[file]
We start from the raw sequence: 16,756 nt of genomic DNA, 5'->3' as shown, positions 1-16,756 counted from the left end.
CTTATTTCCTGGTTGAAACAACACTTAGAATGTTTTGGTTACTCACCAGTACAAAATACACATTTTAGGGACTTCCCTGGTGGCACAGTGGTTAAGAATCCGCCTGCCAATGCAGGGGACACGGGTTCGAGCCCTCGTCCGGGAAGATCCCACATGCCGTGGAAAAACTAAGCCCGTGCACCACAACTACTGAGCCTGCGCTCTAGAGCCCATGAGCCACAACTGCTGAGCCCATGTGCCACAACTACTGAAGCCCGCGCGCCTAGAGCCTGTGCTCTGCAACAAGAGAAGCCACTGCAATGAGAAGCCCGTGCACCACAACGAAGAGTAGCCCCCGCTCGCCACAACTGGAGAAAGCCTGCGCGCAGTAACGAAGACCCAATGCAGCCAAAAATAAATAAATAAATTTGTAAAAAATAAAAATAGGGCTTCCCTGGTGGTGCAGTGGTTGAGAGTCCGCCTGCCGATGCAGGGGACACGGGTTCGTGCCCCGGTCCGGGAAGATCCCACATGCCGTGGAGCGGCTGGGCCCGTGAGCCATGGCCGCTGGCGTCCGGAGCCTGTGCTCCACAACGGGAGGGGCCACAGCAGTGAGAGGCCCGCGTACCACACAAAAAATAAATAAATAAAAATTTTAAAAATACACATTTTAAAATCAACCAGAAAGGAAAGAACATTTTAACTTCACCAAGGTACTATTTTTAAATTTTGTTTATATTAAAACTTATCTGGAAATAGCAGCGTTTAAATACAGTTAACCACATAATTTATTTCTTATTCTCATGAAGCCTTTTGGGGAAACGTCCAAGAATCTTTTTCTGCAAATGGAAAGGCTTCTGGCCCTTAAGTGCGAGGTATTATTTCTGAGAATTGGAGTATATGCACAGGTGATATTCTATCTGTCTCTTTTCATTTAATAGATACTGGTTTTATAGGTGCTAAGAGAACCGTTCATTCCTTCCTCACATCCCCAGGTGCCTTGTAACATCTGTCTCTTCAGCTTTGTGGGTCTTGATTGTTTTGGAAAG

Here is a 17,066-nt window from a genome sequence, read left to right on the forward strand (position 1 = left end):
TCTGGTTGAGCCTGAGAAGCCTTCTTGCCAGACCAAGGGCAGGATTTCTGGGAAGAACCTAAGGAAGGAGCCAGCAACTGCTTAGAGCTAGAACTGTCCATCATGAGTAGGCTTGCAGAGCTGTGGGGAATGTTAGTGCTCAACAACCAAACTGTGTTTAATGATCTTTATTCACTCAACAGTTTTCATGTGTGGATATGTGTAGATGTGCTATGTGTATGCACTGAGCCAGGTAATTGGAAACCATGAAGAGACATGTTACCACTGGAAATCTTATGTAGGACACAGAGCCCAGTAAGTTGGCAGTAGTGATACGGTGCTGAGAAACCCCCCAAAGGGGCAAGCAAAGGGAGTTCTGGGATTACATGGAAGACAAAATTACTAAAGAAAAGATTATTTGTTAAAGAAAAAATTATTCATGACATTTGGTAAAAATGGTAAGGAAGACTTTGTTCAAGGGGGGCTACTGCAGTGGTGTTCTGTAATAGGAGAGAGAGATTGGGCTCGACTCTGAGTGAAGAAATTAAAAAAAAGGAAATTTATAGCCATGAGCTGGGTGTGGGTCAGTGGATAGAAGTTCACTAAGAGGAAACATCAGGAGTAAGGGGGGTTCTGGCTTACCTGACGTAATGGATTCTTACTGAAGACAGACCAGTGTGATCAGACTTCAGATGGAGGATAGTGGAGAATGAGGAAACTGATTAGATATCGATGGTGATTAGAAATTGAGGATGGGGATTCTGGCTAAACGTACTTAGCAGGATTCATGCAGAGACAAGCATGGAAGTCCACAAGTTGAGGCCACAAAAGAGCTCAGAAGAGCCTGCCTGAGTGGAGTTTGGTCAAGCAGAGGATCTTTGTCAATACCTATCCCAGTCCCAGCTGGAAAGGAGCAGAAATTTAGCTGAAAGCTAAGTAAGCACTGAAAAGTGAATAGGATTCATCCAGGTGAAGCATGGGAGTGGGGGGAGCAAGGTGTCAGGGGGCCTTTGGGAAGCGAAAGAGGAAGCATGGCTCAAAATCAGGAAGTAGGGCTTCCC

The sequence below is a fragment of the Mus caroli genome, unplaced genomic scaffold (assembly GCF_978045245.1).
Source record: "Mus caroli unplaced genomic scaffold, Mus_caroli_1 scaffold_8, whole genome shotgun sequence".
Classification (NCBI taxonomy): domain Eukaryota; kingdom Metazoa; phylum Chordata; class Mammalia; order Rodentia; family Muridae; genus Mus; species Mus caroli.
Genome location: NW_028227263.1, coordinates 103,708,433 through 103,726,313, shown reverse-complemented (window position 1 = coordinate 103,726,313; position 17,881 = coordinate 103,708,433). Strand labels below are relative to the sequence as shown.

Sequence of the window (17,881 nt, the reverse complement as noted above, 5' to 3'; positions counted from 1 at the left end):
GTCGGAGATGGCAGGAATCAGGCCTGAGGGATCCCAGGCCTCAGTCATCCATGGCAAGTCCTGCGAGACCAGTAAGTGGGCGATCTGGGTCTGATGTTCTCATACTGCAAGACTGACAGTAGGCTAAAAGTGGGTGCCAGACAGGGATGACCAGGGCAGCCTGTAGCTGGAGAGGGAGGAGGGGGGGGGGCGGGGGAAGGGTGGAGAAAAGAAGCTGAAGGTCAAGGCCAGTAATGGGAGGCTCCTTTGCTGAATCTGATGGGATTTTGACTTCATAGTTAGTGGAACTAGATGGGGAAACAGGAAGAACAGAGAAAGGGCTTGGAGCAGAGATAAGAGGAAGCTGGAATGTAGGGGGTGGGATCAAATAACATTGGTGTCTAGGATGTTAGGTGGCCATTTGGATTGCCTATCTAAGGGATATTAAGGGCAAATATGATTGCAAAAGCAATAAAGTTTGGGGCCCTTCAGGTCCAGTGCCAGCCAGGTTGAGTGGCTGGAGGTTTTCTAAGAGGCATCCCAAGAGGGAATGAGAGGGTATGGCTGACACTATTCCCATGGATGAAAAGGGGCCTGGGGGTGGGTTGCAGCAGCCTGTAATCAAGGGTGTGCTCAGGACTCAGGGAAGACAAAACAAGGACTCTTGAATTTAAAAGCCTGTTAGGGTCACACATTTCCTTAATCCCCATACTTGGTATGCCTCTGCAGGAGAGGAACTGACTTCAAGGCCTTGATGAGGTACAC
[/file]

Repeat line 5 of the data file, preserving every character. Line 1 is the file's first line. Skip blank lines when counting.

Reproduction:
The sequence below is a fragment of the Mus caroli genome, unplaced genomic scaffold (assembly GCF_978045245.1).